November 23, 2022 5:58 am

Aren’t there a few hundred million people living in that flood plain? And, it’s a flood plain because it’s flooded thousands if not millions of times in geologic times- long before “carbon pollution”. Same for Bangladesh.

James Snook
Reply to  Joseph Zorzin
November 23, 2022 7:22 am

And the Sunderbans like other delta regions, including the Mekong Delta, are sinking because upstream development, including Hydro, are reducing the flow of sediments that are essential to maintain the deltas. Ground water extraction is another cause.

Reply to  James Snook
November 23, 2022 6:01 am

Of the $1.5T in “climate change damages” claimed, Pakistan is the only “undeveloped” country listed — at less than 3% of total “damages”. Therefore, it makes perfect sense for the “developed” world to dole out money to the “undeveloped” as compensation, right? /s

David Dibbell
November 23, 2022 4:03 am

Good points, Eric. My first question was, who is AFR? Found it.
At the bottom of the web article:
“© Copyright 2022 The Australian Financial Review, Nine Entertainment Company”

I see entertainment is involved. Makes sense. The drumbeat of climate doom feeds a need for the senses to be occupied. Same reason disaster movies attract viewers.

Joseph Zorzin
Reply to  David Dibbell
November 23, 2022 6:02 am

“Same reason disaster movies attract viewers.”

Like Avatar- which is all about the evil white Earthlings going there to ruthlessly exploit the planet for “unobtainium” against the wishes of the native blue “people”. Those nasty white Earthlings use gigantic machines to knock down the forests and rip up the landscape.

Regardless, it’s my all time favorite film. A good one to watch on weed. 🙂

November 23, 2022 7:43 am

As the recent article on the BBC demonstrates, the authors feel themselves to be free to select whatever data they please, and to ignore whatever evidence doesn’t suit the story they are trying to sell.

abolition man
November 23, 2022 9:34 am

Great article, Eric!
You DID make one little mistake in the penultimate sentence, however.
“It is almost as if they want readers to assume ALL costs are climate related…” Almost!?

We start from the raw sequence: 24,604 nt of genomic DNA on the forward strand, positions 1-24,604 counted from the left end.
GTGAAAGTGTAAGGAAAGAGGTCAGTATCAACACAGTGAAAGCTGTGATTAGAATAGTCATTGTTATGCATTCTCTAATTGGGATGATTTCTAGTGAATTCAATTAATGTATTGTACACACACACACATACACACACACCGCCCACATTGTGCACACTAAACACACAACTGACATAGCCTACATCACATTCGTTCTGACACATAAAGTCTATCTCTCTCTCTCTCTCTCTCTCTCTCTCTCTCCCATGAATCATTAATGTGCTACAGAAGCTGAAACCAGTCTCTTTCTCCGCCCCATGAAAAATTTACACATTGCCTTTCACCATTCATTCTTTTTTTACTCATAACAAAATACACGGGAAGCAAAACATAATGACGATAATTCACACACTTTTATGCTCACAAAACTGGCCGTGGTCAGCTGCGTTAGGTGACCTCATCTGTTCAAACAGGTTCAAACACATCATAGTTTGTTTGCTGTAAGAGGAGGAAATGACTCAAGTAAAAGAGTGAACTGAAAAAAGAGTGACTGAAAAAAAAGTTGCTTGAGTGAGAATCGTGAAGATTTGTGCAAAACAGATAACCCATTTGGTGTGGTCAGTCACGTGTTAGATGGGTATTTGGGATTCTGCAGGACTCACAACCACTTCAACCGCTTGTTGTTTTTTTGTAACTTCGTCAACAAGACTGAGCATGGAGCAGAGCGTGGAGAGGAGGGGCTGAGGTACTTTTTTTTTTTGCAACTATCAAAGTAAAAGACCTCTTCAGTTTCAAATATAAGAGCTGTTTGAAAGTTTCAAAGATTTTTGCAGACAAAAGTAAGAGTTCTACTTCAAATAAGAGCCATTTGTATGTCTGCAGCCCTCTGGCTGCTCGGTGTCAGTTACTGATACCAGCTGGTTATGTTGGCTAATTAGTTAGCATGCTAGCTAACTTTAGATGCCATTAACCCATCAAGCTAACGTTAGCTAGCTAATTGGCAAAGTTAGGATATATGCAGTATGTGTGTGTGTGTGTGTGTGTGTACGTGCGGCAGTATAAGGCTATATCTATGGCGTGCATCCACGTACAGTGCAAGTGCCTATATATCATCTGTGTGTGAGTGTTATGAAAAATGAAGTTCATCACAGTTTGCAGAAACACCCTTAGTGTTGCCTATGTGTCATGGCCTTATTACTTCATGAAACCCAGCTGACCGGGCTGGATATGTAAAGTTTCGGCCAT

Sorry, but I grow weary of religious zealots haranguing me about how sinful and evil I am for attempting to enjoy the fruits of human civilization.
The Climastrology proselytizers are like a particular obnoxious missionary who comes to your door to convert you, but is not content to speak on the front porch; he wants to push into your house and remonstrate you for sinning as he throws your belongings around the rooms. An inversion of Jesus and the money changers; where they go after the poor and the working class while kowtowing obsequiously to the wealthy!

Bruce Cobb
November 23, 2022 12:04 pm

The Climate Caterwaulers had to change their narrative to include bad weather, droughts, floods, and fires because they knew it would get more headlines and allow them to blather non-stop about their “climate change” nonsense, and would more easily sway sheeple. All lies, of course, but so believable by people with no intellectual capacity to discern the difference. It’s genius.

November 23, 2022 12:35 pm

Why are these now “climate” events? They are weather events and always have been. Yes, disruptive, but climate changing events? No way.

Tom Abbott
November 24, 2022 4:42 am

From the article: “AFR vaguely claims that climate change is making weather related disasters worse – but make no attempt to present evidence to back this claim.”

That’s because they don’t have any evidence to present.

John in Oz
November 24, 2022 2:45 pm

In Oz in July 2022 ( data) we had deaths due to:

Cancer – 4,265
Dementia – 1,598
Respiratory disease – 1,482
Ischemic heart disease – 1,423
COVID 19 – 1,310
Diabetes – 569

Let’s fix these issues before trying to save our not-yet-existing future family members who won’t be around if we die from any of the above (plus many other causes)

November 27, 2022 3:08 pm

The 63,000 excess deaths reference links to UK covid deaths in 2020/21 not cold deaths – undermines the argument.
Apparently the author has provided shoddy evidence himself here which is disappointing

Last edited 1 day ago by timsters